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L - P

Tobacco specific terms only

Laboratory Accreditation
The formal recognition of an organization's technical competency to perform specific tests or calibrations. Accredited laboratories must participate in proficiency testing on a regular basis to demonstrate their competence and maintain their accreditation. The general requirements for laboratory accreditation are contained in ISO/IEC 17025.

Lower ignition propensity cigarettes (LIP) 
Cigarettes manufactured to meet regulation which requires they pass an extinction propensity performance standard based on standard testing methods such as ASTM E2187 – 04 (“Standard Test Method for Measuring the Ignition Strength of Cigarettes”). Also referred to as Reduced Ignition Propensity or RIP.

Machine smoking
The measurement of cigarette smoke yields using a standardised regime (e.g. puff volume, duration, interval) procedures and equipment. Smoking machines may be linear in configuration or rotary; most smoking machines have the capability for smoking more than one cigarette at a time. Tar, nicotine and carbon monoxide yields from modern smoking machines can be very repeatable and reproducible, unlike human smoking yields which are inherently variable. Although effective as a means of comparing yields from different cigarettes, no one standardised smoking regime can necessarily reflect human smoking behaviour or exposure.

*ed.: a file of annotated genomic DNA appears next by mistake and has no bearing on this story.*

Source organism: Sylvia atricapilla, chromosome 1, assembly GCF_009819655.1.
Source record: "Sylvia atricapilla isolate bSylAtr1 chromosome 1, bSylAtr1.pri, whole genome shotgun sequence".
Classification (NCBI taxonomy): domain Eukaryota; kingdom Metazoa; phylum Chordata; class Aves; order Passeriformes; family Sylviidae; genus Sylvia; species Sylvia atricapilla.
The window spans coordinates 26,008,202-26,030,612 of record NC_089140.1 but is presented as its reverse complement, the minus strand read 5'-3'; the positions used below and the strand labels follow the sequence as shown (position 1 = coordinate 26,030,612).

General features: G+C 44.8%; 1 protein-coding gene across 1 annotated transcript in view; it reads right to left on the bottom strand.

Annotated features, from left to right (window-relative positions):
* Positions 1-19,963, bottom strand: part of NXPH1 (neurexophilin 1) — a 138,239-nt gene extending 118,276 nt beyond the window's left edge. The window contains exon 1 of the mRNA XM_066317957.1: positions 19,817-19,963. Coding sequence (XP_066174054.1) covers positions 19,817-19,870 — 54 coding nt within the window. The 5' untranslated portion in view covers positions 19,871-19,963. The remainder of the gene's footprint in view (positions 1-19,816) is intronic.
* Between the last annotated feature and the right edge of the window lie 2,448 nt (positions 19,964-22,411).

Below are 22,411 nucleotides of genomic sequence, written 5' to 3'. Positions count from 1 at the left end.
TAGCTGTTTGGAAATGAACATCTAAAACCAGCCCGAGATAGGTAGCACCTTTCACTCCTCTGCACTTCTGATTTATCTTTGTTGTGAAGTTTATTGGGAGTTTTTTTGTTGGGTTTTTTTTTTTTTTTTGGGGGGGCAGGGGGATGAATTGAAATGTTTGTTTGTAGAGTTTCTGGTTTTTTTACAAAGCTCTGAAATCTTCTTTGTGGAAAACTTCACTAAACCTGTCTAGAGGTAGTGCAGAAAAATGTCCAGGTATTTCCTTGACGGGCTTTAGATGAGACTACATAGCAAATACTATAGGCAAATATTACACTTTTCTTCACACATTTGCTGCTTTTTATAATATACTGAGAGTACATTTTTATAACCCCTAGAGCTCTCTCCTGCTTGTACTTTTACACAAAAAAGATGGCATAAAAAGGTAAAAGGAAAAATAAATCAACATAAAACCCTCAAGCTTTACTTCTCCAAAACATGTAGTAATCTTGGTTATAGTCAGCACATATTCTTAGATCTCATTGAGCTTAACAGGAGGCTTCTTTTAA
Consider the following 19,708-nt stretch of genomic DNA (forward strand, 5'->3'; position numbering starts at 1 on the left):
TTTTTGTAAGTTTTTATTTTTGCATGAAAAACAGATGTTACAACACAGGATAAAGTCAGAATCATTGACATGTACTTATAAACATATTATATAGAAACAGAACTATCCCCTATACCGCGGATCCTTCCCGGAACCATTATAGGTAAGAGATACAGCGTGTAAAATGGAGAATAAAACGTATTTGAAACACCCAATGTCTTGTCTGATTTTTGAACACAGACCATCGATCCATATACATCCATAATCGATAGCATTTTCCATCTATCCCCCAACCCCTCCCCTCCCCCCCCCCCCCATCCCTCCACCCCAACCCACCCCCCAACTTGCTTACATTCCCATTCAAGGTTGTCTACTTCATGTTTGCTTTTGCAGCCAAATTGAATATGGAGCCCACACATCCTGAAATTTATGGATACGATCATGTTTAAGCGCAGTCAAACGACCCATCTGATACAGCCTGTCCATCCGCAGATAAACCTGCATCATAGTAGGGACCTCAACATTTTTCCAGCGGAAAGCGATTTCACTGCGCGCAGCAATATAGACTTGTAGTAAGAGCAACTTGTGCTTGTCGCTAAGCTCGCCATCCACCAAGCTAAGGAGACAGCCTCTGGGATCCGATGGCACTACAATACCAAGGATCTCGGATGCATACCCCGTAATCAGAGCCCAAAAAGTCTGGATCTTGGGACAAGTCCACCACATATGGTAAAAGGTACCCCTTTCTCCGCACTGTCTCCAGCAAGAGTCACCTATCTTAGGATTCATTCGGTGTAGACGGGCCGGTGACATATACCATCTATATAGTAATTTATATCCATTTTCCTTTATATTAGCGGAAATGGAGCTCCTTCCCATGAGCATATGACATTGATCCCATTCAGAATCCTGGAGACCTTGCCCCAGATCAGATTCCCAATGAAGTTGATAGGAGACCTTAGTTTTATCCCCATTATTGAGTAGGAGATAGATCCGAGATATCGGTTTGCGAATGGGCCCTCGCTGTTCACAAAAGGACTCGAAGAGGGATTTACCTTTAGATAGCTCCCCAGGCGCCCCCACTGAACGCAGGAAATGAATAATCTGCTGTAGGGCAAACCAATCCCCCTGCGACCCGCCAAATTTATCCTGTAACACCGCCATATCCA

Mainstream smoke
Is the smoke leaving the mouth end of a cigarette when puffed by a smoker or smoking machine.

Massachusetts intense smoking regime
A machine smoking regime developed by the Department of Heath of the Commonwealth of Massachusetts to measure and rank cigarette emissions under controlled conditions. It uses 45cm3 puff volume, 2s puff duration, 30s puff interval and with 50% blocking of the filter ventilation.

Method validation
Is the process used to confirm that an analytical procedure employed for a specific test is suitable for its intended use. It is an integral part of good analytical practice. Results from a method validation process can be used to judge the quality, reliability and consistency of analytical results. A validation procedure usually investigates the following parameters: linearity of analytical response, detection and quantification limits, precision (repeatability and intermediate precision) and accuracy.

A biological breakdown product of an ingested substance. For example, the body metabolises nicotine into cotinine and other substances, thereby making cotinine one of the metabolites of nicotine.

Migration chemicals
Chemicals that may migrate between packaging materials and finished tobacco products.

The incidence of a particular disease in a population.

Mouth-level exposure
An estimate of the amount of smoke that enters a smokers mouth. When estimated by filter analysis it can also be referred to as human smoker yield, mouth level exposure, tar in use, or yield in use.

Mouth spill
The amount of smoke that is spilt from the mouth and not inhaled by the smoker after a puff on a cigarette.

The National Cancer Institute is the United States government's principal agency for cancer research and training.